Trustees approve tuition, fee increases

By Karsten Burgstahler

Karsten Burgstahler

Daily Egyptian

The fall semester’s incoming freshmen now have an exact tuition rate to factor into their financial planning.


The university’s Board of Trustees voted 5-2 to increase SIUC’s tuition rate 3 percent to $8,414. The board voted unanimously to raise SIU-Edwardsville’s tuition rate 5 percent to $7,295. Trustees also voted unanimously on $78 in  SIUC student fee increases. The tuition agenda item was introduced as 5 percent for both universities during the board’s full meeting. However, after debate the trustees settled on the end 3 percent increase. Hamilton and Wiley voted against the newly proposed increases.

Chancellor Rita Cheng originally proposed a 5 percent increase and SIUE Chancellor Julie Furst-Bowe  a 7 percent increase to the board but the board’s finance committee voted to recommend a 5 percent increase for both campuses. Trustee David Hamilton agreed with the 5 percent across-the-board tuition increase, as some students have already made their enrollment decision before they knew the final tuition rate.

“At this late juncture, most of our students out there made their decision, and they made it based on the estimate of the 5 percent number,” he said.

Trustee Donna Manering recommended the board consider a 3 percent increase for the sake of attracting students. Wiley said she believes students are more concerned with program quality than the 2 percent tuition difference.

“I will bet more students (will) make the decision based on whether or not (their) area of interest is highly supported at this university,” she said.

However, new trustee chairman Randal Thomas said he was concerned about keeping tuition rates as low as possible.

“It’s a dire picture,” he said. “I’m living in Springfield, reading Springfield news. I understand how frustrating (funding) is, yet … being a parent myself, and being a citizen of this state, that we have an obligation to those who we are trying to serve the students and the community.”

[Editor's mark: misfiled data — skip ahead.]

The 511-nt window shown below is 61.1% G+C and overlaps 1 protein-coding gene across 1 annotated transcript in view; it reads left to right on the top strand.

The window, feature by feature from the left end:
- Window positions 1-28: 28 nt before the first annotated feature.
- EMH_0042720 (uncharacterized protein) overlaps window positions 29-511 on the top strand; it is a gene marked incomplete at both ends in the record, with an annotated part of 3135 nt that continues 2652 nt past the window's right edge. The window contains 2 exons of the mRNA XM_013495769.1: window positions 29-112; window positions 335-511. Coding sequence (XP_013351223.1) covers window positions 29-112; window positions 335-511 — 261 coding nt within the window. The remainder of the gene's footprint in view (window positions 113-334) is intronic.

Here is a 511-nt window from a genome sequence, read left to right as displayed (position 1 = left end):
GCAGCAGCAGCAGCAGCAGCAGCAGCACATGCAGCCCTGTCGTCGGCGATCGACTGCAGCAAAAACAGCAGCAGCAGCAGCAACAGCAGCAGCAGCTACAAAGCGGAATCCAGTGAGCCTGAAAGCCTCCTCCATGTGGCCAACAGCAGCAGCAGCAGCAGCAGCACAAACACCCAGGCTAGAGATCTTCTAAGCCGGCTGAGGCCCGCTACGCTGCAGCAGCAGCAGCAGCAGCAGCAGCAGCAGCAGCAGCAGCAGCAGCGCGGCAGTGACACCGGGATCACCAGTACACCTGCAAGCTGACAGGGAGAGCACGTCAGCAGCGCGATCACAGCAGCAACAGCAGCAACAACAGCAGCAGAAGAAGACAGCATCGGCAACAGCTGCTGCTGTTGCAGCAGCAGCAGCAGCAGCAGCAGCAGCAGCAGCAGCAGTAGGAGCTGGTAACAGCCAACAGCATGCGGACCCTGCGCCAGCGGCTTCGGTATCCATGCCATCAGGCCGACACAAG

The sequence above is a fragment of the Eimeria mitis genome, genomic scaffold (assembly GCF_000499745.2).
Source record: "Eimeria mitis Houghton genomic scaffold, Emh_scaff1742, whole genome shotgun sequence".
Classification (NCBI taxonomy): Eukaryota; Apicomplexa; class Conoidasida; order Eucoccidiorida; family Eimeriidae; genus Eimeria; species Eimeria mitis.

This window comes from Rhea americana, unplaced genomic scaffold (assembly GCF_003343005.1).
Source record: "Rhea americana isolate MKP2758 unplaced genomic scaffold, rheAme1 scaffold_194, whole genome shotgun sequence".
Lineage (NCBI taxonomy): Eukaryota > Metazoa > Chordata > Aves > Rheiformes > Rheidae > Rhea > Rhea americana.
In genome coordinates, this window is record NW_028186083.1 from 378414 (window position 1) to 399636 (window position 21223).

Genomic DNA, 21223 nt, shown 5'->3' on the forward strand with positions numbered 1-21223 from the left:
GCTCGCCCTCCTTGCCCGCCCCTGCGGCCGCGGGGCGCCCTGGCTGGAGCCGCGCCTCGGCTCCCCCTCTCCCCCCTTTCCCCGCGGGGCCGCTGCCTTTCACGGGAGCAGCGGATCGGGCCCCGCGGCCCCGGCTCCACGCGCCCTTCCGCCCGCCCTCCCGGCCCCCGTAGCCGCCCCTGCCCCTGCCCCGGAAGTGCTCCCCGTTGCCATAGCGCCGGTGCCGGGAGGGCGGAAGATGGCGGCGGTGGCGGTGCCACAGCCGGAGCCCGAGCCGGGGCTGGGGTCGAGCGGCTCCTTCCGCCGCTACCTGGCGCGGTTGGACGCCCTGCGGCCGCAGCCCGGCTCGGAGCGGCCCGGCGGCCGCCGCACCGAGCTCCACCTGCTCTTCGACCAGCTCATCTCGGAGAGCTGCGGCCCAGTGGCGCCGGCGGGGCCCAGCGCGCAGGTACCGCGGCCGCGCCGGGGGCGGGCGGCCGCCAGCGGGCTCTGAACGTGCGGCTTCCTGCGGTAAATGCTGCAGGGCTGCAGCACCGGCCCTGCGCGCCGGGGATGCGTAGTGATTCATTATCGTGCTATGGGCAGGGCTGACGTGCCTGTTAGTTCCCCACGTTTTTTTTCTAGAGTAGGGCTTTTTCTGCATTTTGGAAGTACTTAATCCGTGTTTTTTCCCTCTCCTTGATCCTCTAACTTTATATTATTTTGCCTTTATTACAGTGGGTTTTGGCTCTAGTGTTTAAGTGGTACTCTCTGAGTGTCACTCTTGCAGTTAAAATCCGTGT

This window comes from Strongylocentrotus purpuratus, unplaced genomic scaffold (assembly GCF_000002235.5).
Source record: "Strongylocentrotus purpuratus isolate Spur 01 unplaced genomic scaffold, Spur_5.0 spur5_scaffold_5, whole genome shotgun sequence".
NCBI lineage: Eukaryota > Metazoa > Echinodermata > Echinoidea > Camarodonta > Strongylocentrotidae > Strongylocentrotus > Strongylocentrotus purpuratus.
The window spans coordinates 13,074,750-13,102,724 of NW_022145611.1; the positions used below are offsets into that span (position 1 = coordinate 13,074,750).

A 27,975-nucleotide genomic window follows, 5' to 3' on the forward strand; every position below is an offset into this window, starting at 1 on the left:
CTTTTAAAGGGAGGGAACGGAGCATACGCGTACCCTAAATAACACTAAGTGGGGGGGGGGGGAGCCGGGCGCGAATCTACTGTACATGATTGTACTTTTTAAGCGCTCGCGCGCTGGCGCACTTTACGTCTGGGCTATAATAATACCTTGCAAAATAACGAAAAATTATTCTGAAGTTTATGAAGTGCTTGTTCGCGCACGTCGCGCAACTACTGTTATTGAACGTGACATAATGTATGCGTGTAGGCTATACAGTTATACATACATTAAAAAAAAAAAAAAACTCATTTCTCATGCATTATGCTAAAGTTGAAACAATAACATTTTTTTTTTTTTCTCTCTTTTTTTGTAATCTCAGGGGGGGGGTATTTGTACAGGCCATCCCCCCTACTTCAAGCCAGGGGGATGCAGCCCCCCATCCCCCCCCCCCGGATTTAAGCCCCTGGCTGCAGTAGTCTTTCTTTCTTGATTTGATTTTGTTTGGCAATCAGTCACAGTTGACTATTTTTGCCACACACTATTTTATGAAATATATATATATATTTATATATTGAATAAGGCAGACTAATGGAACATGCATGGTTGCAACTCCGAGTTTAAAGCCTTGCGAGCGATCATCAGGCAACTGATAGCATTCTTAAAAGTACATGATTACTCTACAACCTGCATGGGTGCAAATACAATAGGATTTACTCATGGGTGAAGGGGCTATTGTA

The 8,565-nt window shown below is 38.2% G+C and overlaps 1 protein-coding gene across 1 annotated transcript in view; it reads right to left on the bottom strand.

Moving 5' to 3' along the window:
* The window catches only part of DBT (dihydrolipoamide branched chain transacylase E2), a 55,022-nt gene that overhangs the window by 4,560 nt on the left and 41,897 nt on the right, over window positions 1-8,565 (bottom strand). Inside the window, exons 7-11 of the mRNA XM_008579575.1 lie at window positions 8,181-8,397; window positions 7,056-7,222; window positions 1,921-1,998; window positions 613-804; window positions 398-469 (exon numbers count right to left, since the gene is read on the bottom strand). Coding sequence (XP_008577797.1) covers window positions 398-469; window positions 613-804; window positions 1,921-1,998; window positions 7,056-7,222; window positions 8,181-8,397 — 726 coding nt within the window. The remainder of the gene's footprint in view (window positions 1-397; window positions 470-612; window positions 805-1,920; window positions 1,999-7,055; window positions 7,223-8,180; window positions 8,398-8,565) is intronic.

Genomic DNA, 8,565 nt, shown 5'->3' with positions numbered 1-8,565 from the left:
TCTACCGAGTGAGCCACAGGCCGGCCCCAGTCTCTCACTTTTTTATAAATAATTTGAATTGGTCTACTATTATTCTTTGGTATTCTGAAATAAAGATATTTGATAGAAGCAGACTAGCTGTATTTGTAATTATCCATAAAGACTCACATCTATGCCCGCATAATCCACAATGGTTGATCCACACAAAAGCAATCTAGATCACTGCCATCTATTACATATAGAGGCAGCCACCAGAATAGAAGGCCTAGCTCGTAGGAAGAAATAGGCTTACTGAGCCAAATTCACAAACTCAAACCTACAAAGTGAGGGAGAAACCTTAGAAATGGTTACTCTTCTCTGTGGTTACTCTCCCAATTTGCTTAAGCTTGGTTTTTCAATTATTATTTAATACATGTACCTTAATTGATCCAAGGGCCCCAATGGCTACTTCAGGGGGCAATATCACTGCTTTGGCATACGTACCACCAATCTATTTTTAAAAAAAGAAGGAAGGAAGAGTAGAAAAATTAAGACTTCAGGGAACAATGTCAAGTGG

While trustee Roger Herrin said he could not support the 5 percent increase, he was comfortable with the proposed 3 percent.

“I will say this, and I’m saying this off the cuff without consideration. I do not believe … a tuition increase is the only solution to our problems. Absolutely don’t believe that,” he said. “However, as an effort of compromise, I will personally support a 3 percent increase.”

While the new tuition rate will apply to just the incoming undergraduate freshman class, fees, which were also up for approval, affect greater portions of the campus. Cheng announced $60 of the $78 increase is refundable if students remain on an insurance plan outside of the university. However, she said nearly 80 percent of university students are reliant on the school’s  plan.

Cheng said the university will retain its present insurance plan, as several of the Affordable Care Act-compliant plans administration considered did not offer solid figures on future costs.

We were very concerned with the long term stability of (vendors’) rates, as companies were unwilling to provide rates beyond the first … year,” she said.

Without the added insurance cost, fees will increase an average of 1.8 percent, Cheng said.

Other fees affected include: the facilities maintenance fee, which will increase 2.3 percent, or $5; and the technology maintenance fee, due to increase 8.1 percent, or $6. Both fees will address significant deferred maintenance, Cheng said. The athletic fee, which will increase 1.7 percent, or $5, will support athletic scholarships; the student activity fee, due to increase 21 percent, or $8, will fund more campus activities, she said.

Cheng said the Undergraduate Student Government supports the student activity fee and insurance fee increases, but the Graduate Professional Student Council does not.

Karsten Burgstahler can be reached at [email protected] or 563-3311 ext. 255.